In fact,only 16 percent of the programs showed any long-term problems physical, emotionalor financial. We must show the children that the things that the charactersdo, do hurt people, and that violence is never the answer to any problem. Wemust teach the next generation how to work out his or her problems with hisor her “enemy” by talking the problem out with the other, and compromising. Another, more scientific, solution for the problem of violence on TV is theV-chip, technology that would enable parents to block violent programming. President Clinton said on the matter of the V-chip, as stated in the March6, 1996 edition of the Boston Globe, “Were handing the TV remote control backto Americas parents so that they can pass on their values and protect theirchildren” (Jackson pg.
15). New president of Creative Coalition, a groupthat lobbies for First Amendment rights, and ex-actor Christopher Reeves, supportthe V-chip, if Legislation maintains parental control of television viewingand ensure that only the industry would rate the programs. Reeve recognizes”a serious need” to curb television violence but asserted that the industry,not Congress, was best suited for the job (Hohler pg. 11).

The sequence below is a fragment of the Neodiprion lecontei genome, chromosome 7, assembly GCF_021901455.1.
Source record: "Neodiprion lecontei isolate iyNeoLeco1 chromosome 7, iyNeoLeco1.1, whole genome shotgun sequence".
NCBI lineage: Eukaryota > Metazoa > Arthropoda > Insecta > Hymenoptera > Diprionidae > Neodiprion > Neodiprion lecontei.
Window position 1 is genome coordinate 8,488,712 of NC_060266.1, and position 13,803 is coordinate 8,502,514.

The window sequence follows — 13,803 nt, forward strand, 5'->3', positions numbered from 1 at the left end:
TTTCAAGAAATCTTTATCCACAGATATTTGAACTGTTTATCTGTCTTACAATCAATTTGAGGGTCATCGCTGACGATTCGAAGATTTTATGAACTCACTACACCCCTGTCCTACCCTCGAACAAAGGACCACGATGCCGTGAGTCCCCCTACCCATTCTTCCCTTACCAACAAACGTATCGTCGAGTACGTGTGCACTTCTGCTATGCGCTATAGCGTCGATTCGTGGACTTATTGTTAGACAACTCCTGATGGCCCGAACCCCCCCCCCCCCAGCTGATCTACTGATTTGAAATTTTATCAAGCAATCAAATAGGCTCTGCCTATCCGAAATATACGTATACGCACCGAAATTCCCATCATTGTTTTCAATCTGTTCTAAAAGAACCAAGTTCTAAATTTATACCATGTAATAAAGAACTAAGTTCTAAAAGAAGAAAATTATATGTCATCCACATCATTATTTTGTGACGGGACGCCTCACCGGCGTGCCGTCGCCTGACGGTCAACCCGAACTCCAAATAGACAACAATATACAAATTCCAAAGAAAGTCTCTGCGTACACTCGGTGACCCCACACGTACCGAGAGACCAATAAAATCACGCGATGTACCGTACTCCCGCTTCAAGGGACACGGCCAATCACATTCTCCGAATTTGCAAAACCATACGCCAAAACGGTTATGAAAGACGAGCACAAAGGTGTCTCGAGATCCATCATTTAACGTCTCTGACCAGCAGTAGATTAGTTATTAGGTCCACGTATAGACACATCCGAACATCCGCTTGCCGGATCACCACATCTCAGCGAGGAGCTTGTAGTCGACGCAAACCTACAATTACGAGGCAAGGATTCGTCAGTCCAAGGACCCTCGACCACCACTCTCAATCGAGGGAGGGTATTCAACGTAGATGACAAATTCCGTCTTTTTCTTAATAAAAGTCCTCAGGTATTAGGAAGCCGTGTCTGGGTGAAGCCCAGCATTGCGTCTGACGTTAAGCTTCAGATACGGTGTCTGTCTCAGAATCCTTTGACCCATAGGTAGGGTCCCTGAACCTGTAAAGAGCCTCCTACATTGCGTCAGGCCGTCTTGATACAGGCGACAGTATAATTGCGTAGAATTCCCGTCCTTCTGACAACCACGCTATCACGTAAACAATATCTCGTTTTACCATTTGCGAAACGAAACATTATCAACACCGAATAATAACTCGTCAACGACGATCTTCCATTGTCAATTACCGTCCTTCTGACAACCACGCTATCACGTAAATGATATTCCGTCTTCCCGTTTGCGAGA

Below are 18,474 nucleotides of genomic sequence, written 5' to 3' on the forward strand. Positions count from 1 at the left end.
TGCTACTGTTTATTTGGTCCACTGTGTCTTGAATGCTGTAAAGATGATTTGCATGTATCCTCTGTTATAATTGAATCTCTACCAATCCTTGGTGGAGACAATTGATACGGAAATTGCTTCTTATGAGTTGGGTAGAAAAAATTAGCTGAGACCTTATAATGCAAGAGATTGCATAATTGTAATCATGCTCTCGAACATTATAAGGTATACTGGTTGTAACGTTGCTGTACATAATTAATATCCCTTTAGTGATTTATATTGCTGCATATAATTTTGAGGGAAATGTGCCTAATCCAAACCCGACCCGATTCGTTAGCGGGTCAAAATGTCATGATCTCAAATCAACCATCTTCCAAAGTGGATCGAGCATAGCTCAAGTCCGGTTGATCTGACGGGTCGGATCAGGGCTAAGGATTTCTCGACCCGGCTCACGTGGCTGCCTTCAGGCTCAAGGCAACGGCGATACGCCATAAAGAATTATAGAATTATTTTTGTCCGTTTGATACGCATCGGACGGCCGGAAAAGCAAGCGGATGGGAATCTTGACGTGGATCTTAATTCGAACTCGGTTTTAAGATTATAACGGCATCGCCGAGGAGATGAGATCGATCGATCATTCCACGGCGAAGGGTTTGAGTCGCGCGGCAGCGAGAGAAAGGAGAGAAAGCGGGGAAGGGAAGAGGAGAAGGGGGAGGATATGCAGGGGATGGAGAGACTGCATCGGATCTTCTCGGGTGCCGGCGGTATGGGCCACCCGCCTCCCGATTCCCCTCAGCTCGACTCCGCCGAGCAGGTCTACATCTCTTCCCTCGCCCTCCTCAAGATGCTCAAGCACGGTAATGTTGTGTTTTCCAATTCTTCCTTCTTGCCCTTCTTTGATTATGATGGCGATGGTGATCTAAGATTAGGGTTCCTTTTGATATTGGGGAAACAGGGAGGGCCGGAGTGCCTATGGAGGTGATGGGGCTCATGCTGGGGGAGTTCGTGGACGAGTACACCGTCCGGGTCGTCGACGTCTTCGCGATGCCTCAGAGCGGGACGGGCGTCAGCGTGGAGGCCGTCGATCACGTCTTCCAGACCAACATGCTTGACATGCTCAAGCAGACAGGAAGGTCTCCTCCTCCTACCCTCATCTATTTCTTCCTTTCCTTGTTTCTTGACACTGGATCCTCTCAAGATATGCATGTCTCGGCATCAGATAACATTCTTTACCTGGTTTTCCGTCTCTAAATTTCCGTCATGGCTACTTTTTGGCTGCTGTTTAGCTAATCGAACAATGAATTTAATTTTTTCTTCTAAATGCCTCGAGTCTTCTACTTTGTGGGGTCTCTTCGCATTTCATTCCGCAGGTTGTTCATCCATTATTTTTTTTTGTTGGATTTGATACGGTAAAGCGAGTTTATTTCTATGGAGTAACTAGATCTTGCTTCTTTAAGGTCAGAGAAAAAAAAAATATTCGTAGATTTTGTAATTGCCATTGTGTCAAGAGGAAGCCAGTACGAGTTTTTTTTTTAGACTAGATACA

I do not agreewith the passing of the V-chip. Why should the people who want programs withgood morals pay for this? Parents should not have to empty their pockets toblock violence and sex. All programming should be family friendly. If lightweightcomedies, public television and weekend sports are not steamy enough, thenpress your code and unleash AK-47 terror and near-porn into your living room.
Instead the Sesame Street viewers have to shell out the cash, instead of theChainsaw Massacre fans. They should go to the electronic store and buy a televisionwith a S&G-chip, for sex & guts. Let them earn their violence by paying forit. Parents of peace are about to make electronic stores rich.